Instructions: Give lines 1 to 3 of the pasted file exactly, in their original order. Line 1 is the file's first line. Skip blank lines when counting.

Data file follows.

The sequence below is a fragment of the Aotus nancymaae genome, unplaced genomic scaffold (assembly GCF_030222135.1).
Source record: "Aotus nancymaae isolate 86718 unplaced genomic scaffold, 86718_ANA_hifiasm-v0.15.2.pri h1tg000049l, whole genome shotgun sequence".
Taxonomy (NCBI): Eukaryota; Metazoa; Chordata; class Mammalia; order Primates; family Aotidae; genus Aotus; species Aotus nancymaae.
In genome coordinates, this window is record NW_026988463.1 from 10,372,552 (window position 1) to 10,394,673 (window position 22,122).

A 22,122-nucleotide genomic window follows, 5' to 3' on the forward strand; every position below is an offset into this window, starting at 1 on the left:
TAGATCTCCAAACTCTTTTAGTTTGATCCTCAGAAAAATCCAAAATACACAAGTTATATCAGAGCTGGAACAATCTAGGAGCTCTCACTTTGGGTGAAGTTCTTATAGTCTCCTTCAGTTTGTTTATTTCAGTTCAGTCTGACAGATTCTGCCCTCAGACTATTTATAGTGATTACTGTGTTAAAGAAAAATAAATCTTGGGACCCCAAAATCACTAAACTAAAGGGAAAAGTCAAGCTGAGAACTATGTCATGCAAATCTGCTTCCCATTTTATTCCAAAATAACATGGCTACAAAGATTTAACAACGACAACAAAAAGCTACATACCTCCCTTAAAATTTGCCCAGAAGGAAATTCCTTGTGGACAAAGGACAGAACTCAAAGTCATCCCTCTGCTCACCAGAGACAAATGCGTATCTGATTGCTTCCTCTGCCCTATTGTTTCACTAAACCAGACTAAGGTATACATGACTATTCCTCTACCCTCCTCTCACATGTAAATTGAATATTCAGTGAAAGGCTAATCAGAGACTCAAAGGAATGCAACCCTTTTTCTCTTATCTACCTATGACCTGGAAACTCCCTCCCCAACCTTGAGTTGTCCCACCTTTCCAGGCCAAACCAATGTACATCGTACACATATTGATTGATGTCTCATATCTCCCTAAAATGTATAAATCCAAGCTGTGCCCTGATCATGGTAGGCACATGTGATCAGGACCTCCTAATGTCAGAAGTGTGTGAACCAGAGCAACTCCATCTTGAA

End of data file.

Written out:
The sequence below is a fragment of the Aotus nancymaae genome, unplaced genomic scaffold (assembly GCF_030222135.1).
Source record: "Aotus nancymaae isolate 86718 unplaced genomic scaffold, 86718_ANA_hifiasm-v0.15.2.pri h1tg000049l, whole genome shotgun sequence".
Taxonomy (NCBI): Eukaryota; Metazoa; Chordata; class Mammalia; order Primates; family Aotidae; genus Aotus; species Aotus nancymaae.